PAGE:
elix Buxton and Simon Radcliffe burst onto the chart scene in late 1998 with the wildly infectious “Red Alert”. After years of toiling in the Brixton underground the duo became everyone’s favourite dance act. Like the Chemical Brothers, they managed to appeal to a wide spectrum of fans and yet avoid accusations of “selling out”. The group proved this most ably when, in the build up to Rooty, the group politely, yet firmly, said “no” to a collaboration with Madonna.
Having used the name for their regular club night, Rooty actually originates from the albino Gorilla featured on the front cover of the album. The carnival nature of the stage show with lights and samba everywhere has been captured effortlessly (don’t be misled, they work bloody hard) onto an album that is at least the equal of its predecessor, 1999’s Remedy.
Safety in music is often considered a crime but “the Jaxx” are quite happy to refrain from pushing boundaries in favour of playing to their strengths. There is no great surprise on offer here: it doesn’t seem that they’re preaching to anyone but the converted. Their sermon, however, is still done with the feel of an aural Mardi Gras festival. Fun is an often overlooked or criticized quality to recordings nowadays, but the Jaxx instead accentuate it to the point of abandon.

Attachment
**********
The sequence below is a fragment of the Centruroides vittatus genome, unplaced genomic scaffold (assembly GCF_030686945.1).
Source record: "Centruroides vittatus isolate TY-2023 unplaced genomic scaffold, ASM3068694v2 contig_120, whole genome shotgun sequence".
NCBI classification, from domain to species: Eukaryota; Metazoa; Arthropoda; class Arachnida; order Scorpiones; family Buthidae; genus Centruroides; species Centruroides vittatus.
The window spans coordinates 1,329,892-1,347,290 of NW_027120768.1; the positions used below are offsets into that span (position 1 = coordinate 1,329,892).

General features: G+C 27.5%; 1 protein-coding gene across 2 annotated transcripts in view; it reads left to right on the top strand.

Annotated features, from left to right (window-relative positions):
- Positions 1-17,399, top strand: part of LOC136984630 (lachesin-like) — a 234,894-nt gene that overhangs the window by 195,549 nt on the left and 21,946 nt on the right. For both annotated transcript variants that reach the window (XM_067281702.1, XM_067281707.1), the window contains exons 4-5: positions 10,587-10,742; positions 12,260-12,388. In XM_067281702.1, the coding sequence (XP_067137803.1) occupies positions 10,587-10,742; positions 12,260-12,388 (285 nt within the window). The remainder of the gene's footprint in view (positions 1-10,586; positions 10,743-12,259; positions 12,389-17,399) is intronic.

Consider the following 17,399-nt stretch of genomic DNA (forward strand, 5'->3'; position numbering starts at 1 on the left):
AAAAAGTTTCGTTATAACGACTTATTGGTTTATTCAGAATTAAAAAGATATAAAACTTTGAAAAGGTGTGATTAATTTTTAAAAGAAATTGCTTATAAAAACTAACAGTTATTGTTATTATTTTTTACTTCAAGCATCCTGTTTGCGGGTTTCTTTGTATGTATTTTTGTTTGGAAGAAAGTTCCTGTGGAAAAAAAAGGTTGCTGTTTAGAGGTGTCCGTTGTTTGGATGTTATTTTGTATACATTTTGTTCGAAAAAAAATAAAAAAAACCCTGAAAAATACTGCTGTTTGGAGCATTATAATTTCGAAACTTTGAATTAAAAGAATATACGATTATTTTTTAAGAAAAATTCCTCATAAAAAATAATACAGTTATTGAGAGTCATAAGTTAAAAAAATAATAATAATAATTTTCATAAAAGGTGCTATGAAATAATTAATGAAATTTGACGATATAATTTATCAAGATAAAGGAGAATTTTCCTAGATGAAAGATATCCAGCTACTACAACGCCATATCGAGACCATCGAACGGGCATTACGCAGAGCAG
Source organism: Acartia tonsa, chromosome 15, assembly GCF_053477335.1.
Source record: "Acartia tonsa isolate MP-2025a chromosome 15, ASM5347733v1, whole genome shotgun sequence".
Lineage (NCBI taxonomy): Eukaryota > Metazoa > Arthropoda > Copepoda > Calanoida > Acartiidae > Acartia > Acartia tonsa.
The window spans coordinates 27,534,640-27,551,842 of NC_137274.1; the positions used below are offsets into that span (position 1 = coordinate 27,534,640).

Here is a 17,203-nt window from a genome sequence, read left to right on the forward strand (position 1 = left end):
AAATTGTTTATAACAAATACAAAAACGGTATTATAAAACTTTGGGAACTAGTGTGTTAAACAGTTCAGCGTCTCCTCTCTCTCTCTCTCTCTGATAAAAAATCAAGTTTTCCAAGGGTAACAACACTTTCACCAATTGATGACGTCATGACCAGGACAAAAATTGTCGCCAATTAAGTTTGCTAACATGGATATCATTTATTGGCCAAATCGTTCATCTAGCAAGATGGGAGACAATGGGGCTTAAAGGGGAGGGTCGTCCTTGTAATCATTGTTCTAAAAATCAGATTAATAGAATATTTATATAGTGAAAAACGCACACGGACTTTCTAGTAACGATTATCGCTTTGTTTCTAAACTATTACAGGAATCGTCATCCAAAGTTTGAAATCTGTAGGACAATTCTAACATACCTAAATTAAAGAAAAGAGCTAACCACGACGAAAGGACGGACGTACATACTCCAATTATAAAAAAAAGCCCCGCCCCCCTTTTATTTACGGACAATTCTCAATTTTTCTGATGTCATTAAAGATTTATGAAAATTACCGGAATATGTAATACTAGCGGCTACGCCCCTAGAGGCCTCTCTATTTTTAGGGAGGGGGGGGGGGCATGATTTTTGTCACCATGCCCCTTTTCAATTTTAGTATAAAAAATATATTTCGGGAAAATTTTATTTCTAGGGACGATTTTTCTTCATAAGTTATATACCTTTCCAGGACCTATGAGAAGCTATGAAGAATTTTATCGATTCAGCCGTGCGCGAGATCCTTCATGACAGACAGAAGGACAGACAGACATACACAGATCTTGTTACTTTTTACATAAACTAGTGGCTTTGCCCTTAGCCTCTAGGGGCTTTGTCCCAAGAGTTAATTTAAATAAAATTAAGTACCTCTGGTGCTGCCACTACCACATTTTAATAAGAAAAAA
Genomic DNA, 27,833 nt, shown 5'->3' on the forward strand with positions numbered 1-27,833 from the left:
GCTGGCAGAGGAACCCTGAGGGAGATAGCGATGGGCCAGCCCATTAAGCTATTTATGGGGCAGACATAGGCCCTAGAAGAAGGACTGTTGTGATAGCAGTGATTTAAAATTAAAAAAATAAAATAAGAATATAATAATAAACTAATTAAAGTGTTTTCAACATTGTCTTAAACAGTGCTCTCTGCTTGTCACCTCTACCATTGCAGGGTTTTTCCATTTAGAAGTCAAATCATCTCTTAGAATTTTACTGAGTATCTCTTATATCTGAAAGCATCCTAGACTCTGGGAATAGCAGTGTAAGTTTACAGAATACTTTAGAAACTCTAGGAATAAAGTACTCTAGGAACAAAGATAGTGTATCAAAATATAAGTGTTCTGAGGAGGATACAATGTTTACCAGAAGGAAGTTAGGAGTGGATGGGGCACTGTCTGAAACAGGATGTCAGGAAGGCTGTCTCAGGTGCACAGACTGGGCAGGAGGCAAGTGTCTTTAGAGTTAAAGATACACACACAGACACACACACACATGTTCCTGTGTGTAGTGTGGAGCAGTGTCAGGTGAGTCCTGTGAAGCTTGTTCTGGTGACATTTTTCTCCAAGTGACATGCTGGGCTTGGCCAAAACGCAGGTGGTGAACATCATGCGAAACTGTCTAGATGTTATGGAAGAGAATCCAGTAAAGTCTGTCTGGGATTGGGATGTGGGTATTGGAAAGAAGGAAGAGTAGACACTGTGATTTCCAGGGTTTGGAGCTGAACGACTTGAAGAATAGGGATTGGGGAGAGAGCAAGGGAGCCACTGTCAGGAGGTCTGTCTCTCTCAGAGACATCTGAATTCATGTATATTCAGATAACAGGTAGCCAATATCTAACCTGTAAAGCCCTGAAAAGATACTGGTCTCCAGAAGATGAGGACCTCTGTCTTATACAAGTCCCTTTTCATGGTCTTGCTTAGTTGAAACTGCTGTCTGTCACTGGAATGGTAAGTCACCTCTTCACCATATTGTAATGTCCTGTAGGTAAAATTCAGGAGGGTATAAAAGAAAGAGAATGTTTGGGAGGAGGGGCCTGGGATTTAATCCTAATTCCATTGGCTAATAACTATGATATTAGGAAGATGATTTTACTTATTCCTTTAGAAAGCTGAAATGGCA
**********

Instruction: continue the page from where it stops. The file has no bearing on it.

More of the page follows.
The duo’s choice of “Kele Le Roc” for the LP opener and its preceding single “Romeo” is vindicated in a glorious Bollywood-esque example of pop music. The equally contagious “Where’s Your Head At?” may in effect be just a gathering of words with a few loud bits every so often but my God, what a noise! Sampling Gary Numan, it achieves what Armand Van Helden’s “Coochy” couldn’t and makes the sample flow into the rest of the song imperceptibly. The bliss drenched funk of “Jus 1 Kiss” hints at emotional involvement but surely soul-searching can never be this funky, can it?
At the end of the day it’s a question of choice. Do you look for music to thrust back frontiers or do you want it to touch and thrill you. Basement Jaxx don’t need stunts like sandpaper on needles to prove their talent, it’s spilled out here onto 13 tracks and 40 minutes.
Reviewed by: Jon Monks
Reviewed on: 2003-09-01